The SECURE Act: Recent Changes to IRA and Qualified Retirement Account Distribution Rules

The Setting Every Community Up for Retirement Enhancement (SECURE) Act (“Act”) was signed into law on December 20, 2019, and went into effect on January 1, 2020. The Act changes the required minimum distribution (RMD) rules for IRAs and qualified retirement accounts (“Accounts”) and increases the age at which Account owners are required to begin taking RMDs (required beginning date or RBD) from age 70 ½ to age 72. This change applies to individuals who will attain the age of 70 ½ on or after January 1, 2020.

Pre-January 1, 2020 Rules (“Prior Rules”)

Under the Prior Rules, the RMD is determined based on two factors: (1) whether the Account owner died before or after his or her RBD; and (2) the status of the beneficiary.

If the beneficiary qualifies as a “Designated Beneficiary,” the beneficiary can “stretch” distribution of the Account by calculating RMDs based on his or her own life expectancy (“Life Expectancy Rule”). Most individuals qualify as Designated Beneficiaries, while estates and charities do not. By naming a beneficiary in a younger generation, such as a child or grandchild, an Account owner could expect the Account balance to last for several decades.

If a beneficiary does not qualify as a Designated Beneficiary, the beneficiary cannot use the Life Expectancy Rule. If the Account owner died before his or her RBD, a non-Designated Beneficiary must take distribution of the Account balance by the end of the fifth year following the year of the Account owner’s death (“Five-Year Rule”). If the Account owner died on or after his or her RBD, a non-Designated Beneficiary must calculate RMDs based on the Account owner’s remaining life expectancy (“Ghost Rule”).

Certain trusts meeting requirements set forth in the Internal Revenue Code (known as see-through trusts) qualify as Designated Beneficiaries and benefit from the Life Expectancy Rule.

RMDs under the Prior Rules
 Death before RBDDeath on or after RBD
Designated BeneficiaryLife Expectancy RuleLife Expectancy Rule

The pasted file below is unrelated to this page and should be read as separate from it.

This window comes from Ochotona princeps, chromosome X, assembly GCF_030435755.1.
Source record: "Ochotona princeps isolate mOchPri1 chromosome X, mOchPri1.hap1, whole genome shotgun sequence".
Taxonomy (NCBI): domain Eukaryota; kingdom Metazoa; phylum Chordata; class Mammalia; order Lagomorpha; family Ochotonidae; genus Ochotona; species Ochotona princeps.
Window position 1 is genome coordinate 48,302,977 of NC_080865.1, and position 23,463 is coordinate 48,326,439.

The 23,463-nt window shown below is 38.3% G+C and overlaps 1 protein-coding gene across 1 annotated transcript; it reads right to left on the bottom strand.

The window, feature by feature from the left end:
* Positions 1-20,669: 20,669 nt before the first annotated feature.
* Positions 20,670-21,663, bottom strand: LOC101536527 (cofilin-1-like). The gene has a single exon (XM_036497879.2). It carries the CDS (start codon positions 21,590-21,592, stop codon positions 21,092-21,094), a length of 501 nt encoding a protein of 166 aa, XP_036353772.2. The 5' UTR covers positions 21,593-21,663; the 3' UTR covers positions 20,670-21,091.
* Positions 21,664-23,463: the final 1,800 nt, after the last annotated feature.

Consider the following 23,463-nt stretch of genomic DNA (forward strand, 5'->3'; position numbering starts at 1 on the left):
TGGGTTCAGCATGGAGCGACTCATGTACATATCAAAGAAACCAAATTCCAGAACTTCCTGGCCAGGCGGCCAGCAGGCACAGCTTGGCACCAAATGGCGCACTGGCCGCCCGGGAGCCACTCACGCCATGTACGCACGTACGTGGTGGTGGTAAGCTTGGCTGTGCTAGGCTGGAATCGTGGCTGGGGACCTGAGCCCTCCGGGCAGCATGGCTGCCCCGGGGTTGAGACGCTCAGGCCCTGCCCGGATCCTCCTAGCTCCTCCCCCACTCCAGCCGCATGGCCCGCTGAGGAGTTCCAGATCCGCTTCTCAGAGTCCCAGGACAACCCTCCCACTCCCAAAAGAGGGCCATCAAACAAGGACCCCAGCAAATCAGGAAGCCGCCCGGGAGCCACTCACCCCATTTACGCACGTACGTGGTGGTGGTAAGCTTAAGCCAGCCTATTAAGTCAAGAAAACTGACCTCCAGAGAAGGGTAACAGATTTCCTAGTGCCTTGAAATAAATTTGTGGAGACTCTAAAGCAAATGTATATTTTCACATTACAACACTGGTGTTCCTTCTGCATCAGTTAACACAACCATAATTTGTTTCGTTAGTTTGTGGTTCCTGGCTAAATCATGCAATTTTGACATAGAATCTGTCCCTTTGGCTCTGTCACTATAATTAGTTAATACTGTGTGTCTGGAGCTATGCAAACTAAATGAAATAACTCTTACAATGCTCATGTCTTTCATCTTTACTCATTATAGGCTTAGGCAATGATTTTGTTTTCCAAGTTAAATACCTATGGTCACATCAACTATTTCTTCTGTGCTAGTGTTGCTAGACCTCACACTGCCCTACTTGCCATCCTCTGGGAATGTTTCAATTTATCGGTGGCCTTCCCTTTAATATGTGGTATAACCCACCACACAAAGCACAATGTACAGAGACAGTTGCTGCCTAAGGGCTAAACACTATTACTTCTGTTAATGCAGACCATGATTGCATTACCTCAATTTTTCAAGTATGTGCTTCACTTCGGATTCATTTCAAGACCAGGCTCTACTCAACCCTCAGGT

Non-Designated BeneficiaryFive-Year RuleGhost Rule

SECURE Act

Under the Act, the RMD is determined based on the same two factors as under the Prior Rules: (1) whether the Account owner died before or after his or her RBD; and (2) the status of the beneficiary. The major changes implemented by the Act are the extension of the RBD to the year in which the Account owner reaches the age of 72, and the shortening of the period over which RMDs must be taken by the beneficiary.

Beneficiaries continue to be categorized as Designated Beneficiaries or non-Designated Beneficiaries. Designated Beneficiaries must now take distribution of the remaining balance of the Account by the end of the 10th year following the year of the death of the Account owner (“Ten-Year Rule”). This means that children of the Account owner who are over the age of majority and more remote issue named as beneficiaries of an Account can no longer use the Life Expectancy Rule.

There is an exception to the Ten-Year Rule for Designated Beneficiaries who qualify as “Eligible Designated Beneficiaries,” which is a new category introduced by the Act. Eligible Designated Beneficiaries can use the Life Expectancy Rule when calculating RMDs. Eligible Designated Beneficiaries include (1) the Account owner’s surviving spouse, (2) the Account owner’s minor children1, (3) disabled or chronically ill persons, and (4) individuals less than 10 years younger than the Account owner.

Non-Designated Beneficiaries must use the Five-Year Rule or the Ghost Rule to calculate RMDs depending upon whether the Account owner died before or after his RBD.

RMDs under the Act
 Death before RBDDeath on or after RBD
Eligible Designated BeneficiaryLife Expectancy RuleLife Expectancy Rule
Designated BeneficiaryTen-Year RuleTen-Year Rule
Non-Designated BeneficiaryFive-Year RuleGhost Rule

The Ten-Year Rule also applies to see-through trusts for the benefit of Designated Beneficiaries who do not qualify as Eligible Designated Beneficiaries. Depending on how a see-through trust is drafted, distribution of the entire Account balance to the trust beneficiary may be required by the end of the 10-year period.

Account owners should review beneficiary designations and estate planning documents to ensure the documents are consistent with the Account owner’s goals, particularly in situations where the Account owner has named or plans to name a see-through trust as beneficiary of the Account.

Additional Assistance

If your current estate plan is impacted by any of the foregoing, or you would like us to review and assist you in updating your plan, please contact a member of our Family Wealth Planning Practice Group.

  1. If a minor child is named as beneficiary, the Life Expectancy Rule applies (and RMDs must be taken) until he or she reaches majority age, at which time application of the Ten-Year Rule begins.